By this point it was October and vaccines were widely available, so that answer didn’t seem appropriate. I questioned them, got transferred around, and eventually made it to the manager and told her very directly that it’s either them or nothing at all for my son. We simply didn’t have any other options.
The operating room called me back and told me that if I brought a vial of the Pfizer vaccine with me to our appointment they could administer it, but that I needed to supply it myself. Have you ever heard of such a thing? To say that answer surprised me is an understatement.
When I tried to inquire with the nurse where exactly she thought I could get the vaccine to bring to the operating room, her reply was to call CVS or Walgreens with a prescription from our pediatrician and they will give it to me.
Just from my general knowledge I knew that it wasn’t that simple and that at the very least the vaccines had to be kept at a very specific temperature and not something I can just take with me from point A to point B.
To play along I called a couple pharmacies and even sent a message to his pediatrician to ask if this was even a possibility or just another runaround tactic.
Needless to say, I was turned down right away and was told that it’s not even a slight possibility.
When I called the hospital nurse again to confront her with the responses all she said was, “That’s what the hospital pharmacist told me to tell you.”
Since I was so frustrated at that point, I called the school social worker (the same one that called me a few months earlier when the school vaccine attempt failed) and told her that I give up and if she wants she can contact the operating room nurse and hopefully explain the situation better and find him a vaccine.
Apparently she came through! Somehow the hospital did manage to get the vaccine and my son received the first dose while sedated. He was tired the next day, but otherwise was his happy self again in no time. Score: COVID 0, Mom 1.
Who Says You Should Stop at Good Enough?
At that point, I was thinking he’s had one dose and that’s good enough. One is better than none, right?
But then in November disability-friendly vaccination sites were finally introduced. I guess it wasn’t just us having this problem! His pediatrician, neurologist and even school all made sure I heard about this initiative.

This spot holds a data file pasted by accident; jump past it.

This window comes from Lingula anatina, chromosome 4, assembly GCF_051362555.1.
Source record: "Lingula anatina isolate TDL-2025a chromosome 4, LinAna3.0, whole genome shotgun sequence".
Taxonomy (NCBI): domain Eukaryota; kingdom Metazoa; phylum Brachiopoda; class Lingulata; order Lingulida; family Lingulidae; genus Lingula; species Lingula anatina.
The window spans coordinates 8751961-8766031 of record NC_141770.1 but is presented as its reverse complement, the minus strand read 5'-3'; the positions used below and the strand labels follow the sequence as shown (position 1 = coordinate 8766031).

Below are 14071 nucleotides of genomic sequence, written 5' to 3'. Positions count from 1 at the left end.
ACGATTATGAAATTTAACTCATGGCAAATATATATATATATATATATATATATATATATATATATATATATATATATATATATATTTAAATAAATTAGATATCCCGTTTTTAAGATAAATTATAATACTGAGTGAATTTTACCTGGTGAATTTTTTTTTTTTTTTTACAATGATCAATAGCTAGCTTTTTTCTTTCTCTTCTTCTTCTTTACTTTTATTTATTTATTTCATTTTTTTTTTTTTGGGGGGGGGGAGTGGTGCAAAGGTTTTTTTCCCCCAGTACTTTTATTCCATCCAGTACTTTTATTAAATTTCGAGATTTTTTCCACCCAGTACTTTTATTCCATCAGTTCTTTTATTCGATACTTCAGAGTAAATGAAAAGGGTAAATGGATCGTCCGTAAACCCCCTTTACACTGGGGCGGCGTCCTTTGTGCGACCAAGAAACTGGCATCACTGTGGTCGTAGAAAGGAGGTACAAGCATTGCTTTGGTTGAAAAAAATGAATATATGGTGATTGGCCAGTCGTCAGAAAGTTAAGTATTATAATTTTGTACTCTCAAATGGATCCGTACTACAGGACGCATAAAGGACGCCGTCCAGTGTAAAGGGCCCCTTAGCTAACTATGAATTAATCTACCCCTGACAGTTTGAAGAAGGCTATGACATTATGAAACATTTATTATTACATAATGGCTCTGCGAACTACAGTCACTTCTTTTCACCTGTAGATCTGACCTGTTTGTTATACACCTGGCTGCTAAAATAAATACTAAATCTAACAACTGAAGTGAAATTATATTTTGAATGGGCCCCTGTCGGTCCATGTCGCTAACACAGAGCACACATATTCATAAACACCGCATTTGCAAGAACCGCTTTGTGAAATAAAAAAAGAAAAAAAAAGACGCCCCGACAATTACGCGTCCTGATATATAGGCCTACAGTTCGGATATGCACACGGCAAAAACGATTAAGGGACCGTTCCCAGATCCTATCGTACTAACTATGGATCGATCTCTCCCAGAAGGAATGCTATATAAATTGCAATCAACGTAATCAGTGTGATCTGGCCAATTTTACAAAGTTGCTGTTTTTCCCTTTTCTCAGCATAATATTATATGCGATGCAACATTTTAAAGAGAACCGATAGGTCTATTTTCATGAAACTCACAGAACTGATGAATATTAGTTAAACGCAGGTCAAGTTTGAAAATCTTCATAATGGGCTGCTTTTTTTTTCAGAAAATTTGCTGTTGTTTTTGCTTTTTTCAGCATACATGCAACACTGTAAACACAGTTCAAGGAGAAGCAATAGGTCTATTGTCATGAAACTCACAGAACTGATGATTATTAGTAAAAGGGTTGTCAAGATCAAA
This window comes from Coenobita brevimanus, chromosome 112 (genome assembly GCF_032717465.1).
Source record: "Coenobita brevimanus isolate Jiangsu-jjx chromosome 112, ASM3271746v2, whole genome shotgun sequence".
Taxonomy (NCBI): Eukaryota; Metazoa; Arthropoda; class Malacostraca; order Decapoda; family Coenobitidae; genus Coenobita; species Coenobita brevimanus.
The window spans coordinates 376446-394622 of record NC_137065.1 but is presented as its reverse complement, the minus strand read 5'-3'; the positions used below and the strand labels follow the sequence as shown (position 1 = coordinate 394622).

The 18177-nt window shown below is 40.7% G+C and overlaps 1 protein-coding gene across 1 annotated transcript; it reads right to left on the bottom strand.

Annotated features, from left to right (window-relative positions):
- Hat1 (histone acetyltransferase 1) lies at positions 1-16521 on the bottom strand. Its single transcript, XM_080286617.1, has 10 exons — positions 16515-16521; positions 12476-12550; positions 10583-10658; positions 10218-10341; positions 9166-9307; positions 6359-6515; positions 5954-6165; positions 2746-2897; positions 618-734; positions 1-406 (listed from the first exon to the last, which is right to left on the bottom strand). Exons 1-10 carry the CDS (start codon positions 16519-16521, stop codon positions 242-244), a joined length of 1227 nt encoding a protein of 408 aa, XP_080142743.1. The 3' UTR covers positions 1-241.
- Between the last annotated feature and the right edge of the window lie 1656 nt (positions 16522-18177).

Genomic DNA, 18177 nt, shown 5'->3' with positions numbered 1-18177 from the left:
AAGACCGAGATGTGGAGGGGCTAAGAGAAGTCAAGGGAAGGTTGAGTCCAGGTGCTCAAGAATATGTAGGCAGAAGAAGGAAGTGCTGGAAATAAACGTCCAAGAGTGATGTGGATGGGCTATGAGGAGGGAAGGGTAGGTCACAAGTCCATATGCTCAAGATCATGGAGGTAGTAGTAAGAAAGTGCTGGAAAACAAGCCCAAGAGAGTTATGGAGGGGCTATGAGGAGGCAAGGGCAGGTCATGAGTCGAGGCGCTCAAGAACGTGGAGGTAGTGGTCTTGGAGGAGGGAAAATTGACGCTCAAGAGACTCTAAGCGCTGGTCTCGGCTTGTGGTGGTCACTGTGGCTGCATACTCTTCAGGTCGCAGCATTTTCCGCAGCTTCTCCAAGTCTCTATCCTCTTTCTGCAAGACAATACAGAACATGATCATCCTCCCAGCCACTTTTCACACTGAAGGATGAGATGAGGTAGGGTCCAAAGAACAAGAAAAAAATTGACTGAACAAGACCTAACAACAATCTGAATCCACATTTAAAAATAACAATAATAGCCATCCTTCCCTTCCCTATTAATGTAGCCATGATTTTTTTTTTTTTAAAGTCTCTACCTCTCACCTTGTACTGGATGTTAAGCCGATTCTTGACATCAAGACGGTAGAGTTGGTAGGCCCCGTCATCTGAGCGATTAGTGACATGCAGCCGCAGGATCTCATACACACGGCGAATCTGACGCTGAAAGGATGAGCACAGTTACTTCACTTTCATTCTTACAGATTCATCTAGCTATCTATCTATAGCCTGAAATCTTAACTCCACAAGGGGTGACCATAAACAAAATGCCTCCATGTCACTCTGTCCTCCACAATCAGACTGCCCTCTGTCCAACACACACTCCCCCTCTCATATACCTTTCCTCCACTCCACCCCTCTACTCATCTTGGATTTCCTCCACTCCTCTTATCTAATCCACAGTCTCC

I signed him up and talked with the organizers to make sure they could help and understood his level. I was promised a separate room, behavior support and that they would be ready.
At the same time I was also introduced to a private behavior specialist, Rui Carreiro, with twenty-five years experience advocating for and working with children and adults with autism spectrum disorder. Rui said he could join us at the vaccination site and assist.
We met with Rui a few times beforehand so we could develop our strategic plan and he did indeed join us for the weekend appointment at the vaccination site.
This should now be the perfect environment! A separate room (oh, actually that wasn’t available), a behavior specialist on site (oops, they must have been on lunch break when we got there), and everyone prepared for his level of needs (seems they weren’t as prepared as they thought).
Everyone around us at the vaccination clinic had the “pleasure“ of hearing and witnessing a very scared and loud teen who was fighting as hard as he could.
Rui was our golden ticket. He did not give up quickly and, although he admitted that he was surprised by my son’s level of resistance, he managed to change his approach in the moment. He had planned to hold my son for the vaccine, but when that proved too difficult, Rui was persistent and was able to verbally coach my son to have a calm body for the requisite five seconds it takes to administer one shot. After it was all over, Rui gave full credit to my son for following his prompts and not moving despite being scared and in an unknown place.
And now I can finally say that, ten months after initially being offered the vaccine, my son is fully vaccinated.
Why it took ten months I will never understand. I thought living in a state with so many advanced and world-renowned medical hospitals, facilities and schools nearby there would be more options for the special needs population.
Why it took so many arguments with the school, hospital and others and why it worked out only when I came with a privately paid, experienced person to a disability-friendly site that should have been offered long ago still makes no sense to me.
Extra time is not something as a special needs mother I have to spare, but unfortunately had to spend way too much to get this done.
I can only hope that six months from now, giving him the booster will be an easier mission…